Archives of Microbiology

, Volume 182, Issue 5, pp 388–395

Characterization of the polyketide spore pigment cluster whiESa in Streptomyces aureofaciens CCM3239

Original Paper

DOI: 10.1007/s00203-004-0720-2

Cite this article as:
Novakova, R., Bistakova, J. & Kormanec, J. Arch Microbiol (2004) 182: 388. doi:10.1007/s00203-004-0720-2


A spore pigment polyketide gene cluster, whiESa, was cloned from Streptomyces aureofaciens CCM3239 using a probe from the S. coelicolor A3(2) whiE gene cluster. Sequence analysis of a 4,657-bp DNA fragment revealed five open reading frames with the highest similarity to the S. coelicolor A3(2) whiE locus responsible for spore pigment biosynthesis, with conservation of the size and position of the genes. The whiESa gene cluster was disrupted by a homologous recombination in S. aureofaciens CCM3239, replacing the most important whiESaIII gene encoding ketosynthase with a thiostrepton resistance gene. The mutation affected spore pigmentation. In contrast to wild-type grey-pink spore pigmentation, the mutant produced white spores, although overall spore morphology was not affected. Transcriptional analysis of whiESa revealed two divergently oriented promoters, whiESap1 and whiESap2, upstream of the whiESaI and whiESaVIII genes, respectively. Both promoters were developmentally regulated in S. aureofaciens CCM3239. They were induced at the late stages of differentiation, during sporulation of aerial hyphae and were dependent upon early sporulation-specific sigma factor σRpoZ and putative transcription factor WhiB. The level of the transcript originating from the whiESap2 promoter was substantially reduced in a sigF mutant of S. aureofaciens CCM3239, indicating its dependence upon the late sporulation sigma factor σF. Comparison of the whiE promoters in three different spore pigment polyketide clusters revealed a highly conserved region upstream of the −35 promoter region that may bind a transcriptional regulator.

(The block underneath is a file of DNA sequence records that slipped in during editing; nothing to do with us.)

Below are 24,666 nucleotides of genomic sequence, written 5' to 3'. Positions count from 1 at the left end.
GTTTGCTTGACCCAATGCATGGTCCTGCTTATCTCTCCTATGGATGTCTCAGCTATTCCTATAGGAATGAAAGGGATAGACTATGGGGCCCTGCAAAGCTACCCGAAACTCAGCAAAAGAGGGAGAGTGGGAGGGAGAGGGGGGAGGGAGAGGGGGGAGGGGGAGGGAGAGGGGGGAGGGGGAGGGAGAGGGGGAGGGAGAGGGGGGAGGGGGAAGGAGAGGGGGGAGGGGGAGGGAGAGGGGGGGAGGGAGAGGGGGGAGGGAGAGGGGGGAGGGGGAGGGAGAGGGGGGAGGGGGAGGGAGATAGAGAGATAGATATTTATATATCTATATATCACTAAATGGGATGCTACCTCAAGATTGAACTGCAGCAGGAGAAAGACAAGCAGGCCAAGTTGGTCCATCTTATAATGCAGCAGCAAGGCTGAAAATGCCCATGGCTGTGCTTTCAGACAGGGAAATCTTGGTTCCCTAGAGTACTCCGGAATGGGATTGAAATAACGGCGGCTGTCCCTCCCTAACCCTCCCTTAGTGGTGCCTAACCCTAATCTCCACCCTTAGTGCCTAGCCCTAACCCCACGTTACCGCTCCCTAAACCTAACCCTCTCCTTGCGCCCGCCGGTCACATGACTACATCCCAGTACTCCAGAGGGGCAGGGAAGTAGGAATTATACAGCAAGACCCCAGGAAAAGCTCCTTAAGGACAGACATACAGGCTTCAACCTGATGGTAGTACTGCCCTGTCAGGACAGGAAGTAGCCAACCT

DifferentiationGene disruptionPromoterSigma factorStreptomyces aureofaciens

Copyright information

© Springer-Verlag 2004

Authors and Affiliations

  1. 1.Institute of Molecular Biology, Center of Excellence for Molecular MedicineSlovak Academy of SciencesBratislavaSlovakia